Shuhai Xiao is a paleobiologist and geobiologist who studies the interactions between the biosphere and its environments at critical transitions in Earth history, particularly during the Ediacaran-Cambrian transition. He integrates paleobiological, sedimentological, and geochemical data to shed light on important evolutionary events (such as the origin and diversification of eukaryotes, multicellular organisms, and animals), their environmental contexts, and their geobiological consequences.
Ph.D., Organismic and Evolutionary Biology, Harvard University, 1998
M.A., Organismic and Evolutionary Biology, Harvard University, 1996
M.Sc., Geology, Peking University, 1991
B.Sc., Geology, Peking University, 1988
Dr. Xiao is interested in how the biosphere and its environments interacted at critical transitions in Earth history. His research is focused on key evolutionary innovations such as the origin and early diversification of eukaryotes, multicellular organisms, and animals. What was the environmental and ecological context of these evolutionary innovations? How did they impact on the surface environments of the Earth? Through collaboration with other scientists, he integrates paleobiological, sedimentological, stratigraphic, and geochemical data to answer these questions. His current research projects are focused on the Ediacaran-Cambrian transition, although he has worked on older and younger rocks, as well as the taphonomy of exceptionally preserved fossils. His main expertise is paleobiology, but he has developed extensive collaborations with geochemists and has employed a diverse range of research tools to solve complex scientific problems.
Dr. Xiao’s group currently includes four PhD students (Natasha Bykova, Drew Hawkins, and Qing Tang) and one visiting scientist (Dr. Wei Wang). Natasha studies the Paleobiology and taphonomy of Ediacaran fossils from northern Siberia. Drew Hawkins works on computer simulation of sampling biases as well as the taphonomy of worm-like fossils and acritarch microfossils. Qing analyzes Tonian macro- and microfossils from North China to understand the evolution of eukaryotes and multicellular life before snowball Earth glaciations. Wei is a geochemist interested in the reconstruction of redox conditions of Ediacaran oceans using the stable isotopes of C, S, and N.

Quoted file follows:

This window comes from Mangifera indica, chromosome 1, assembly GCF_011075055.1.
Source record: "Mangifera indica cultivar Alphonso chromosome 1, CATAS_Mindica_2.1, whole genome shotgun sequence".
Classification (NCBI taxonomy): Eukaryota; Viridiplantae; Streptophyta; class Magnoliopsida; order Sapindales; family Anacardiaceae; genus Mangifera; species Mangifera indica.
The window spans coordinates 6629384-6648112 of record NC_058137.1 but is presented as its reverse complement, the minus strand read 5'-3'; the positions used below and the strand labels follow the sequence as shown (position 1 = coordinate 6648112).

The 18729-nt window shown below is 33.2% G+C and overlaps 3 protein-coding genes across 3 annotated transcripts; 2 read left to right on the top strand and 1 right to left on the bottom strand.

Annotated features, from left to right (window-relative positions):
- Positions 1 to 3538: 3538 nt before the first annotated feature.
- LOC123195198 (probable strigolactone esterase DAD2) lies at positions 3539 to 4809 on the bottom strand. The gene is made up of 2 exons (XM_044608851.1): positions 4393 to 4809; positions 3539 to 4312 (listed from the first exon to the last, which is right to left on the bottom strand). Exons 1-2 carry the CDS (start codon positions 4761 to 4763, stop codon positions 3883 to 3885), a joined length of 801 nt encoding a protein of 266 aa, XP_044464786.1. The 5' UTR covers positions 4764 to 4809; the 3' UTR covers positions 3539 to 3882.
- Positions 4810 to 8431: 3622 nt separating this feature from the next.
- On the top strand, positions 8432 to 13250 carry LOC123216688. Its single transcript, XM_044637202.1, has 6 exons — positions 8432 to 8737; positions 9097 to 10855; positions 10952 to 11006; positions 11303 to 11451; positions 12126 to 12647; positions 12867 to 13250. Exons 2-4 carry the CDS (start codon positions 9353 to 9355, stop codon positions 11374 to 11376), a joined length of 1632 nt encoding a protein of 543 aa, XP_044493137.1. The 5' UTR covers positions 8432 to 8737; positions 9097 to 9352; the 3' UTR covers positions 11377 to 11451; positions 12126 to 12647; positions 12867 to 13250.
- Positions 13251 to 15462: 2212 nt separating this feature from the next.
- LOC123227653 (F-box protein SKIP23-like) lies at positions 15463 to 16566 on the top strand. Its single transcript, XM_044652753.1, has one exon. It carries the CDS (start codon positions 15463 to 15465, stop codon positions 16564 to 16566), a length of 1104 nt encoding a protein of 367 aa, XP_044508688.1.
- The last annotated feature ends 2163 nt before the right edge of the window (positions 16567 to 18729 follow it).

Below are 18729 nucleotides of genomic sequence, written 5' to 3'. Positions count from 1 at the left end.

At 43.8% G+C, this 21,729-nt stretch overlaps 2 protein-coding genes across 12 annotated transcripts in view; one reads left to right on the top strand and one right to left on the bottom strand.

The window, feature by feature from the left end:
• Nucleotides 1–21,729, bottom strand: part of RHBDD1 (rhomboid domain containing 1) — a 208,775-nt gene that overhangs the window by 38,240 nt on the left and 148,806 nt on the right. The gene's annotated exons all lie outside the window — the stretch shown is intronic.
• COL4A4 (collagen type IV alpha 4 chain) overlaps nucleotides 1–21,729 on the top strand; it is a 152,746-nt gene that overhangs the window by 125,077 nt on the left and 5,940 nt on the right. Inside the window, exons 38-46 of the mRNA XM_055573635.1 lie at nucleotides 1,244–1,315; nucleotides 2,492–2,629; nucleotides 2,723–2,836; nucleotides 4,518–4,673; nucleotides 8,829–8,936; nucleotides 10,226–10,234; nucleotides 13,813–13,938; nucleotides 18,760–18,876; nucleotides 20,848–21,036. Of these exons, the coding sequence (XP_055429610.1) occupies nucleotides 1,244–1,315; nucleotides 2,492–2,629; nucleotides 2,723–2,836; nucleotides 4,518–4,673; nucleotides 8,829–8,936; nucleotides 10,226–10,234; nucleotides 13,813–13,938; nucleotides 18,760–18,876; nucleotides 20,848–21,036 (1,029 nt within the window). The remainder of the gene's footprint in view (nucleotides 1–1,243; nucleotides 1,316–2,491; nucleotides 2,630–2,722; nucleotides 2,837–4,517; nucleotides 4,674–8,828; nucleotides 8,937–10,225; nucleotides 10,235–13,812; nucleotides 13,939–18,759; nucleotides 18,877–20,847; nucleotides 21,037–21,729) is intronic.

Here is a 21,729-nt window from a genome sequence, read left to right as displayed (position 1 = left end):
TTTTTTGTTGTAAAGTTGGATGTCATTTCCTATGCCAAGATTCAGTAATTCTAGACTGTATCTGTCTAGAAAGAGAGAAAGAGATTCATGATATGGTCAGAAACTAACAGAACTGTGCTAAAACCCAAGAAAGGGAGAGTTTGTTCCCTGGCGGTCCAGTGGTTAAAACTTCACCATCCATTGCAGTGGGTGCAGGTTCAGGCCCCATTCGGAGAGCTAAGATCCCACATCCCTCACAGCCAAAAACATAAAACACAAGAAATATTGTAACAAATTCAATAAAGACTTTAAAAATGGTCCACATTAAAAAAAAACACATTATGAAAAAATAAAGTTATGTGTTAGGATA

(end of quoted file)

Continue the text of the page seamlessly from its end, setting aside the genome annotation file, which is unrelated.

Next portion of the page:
Dr. Xiao is dedicated to Earth science education. He has regularly taught two undergraduate courses (“Earth and Life through Time” and “Paleontology) and two graduate courses (“Earth System History” and “Advanced Topics in Sedimentology, Stratigraphy, and Geobiology”).
- 2015 Geological Society of America Fellow
- 2014 GSA Outstanding Contributions in Geobiosciences Award
- 2014 Sir Albert Charles Seward Memorial Lecturer
- 2010 Guggenheim Fellowship
- 2010 Virginia Tech Alumni Award for Excellence in Research
- 2010 Kavli Frontier of Science Fellow
- 2007 Paleontological Society Fellow
- 2006 Paleontological Society Charles Schuchert Award
- 2002 Journal of Paleontology Best Paper Award
- 2001 Journal of Paleontology Best Paper Award
- 1994 An Wang Fellowship, Harvard University
Dr. Xiao makes regular contributions to the Museum of Geosciences at Virginia Tech. He has given numerous lectures to K-12 teachers (e.g., workshop for Earth science teachers at Franklin County High School, Virginia; workshop for evolutionary biology teachers, Guizhou University), public museums (e.g., Carnegie Museum of Natural History), and public forums (e.g., Darwin 200 Forum at Peking University, China; Sir Albert Charles Seward Memorial Lecture in Lucknow, India; Second World Summit on Evolution, Galapagos).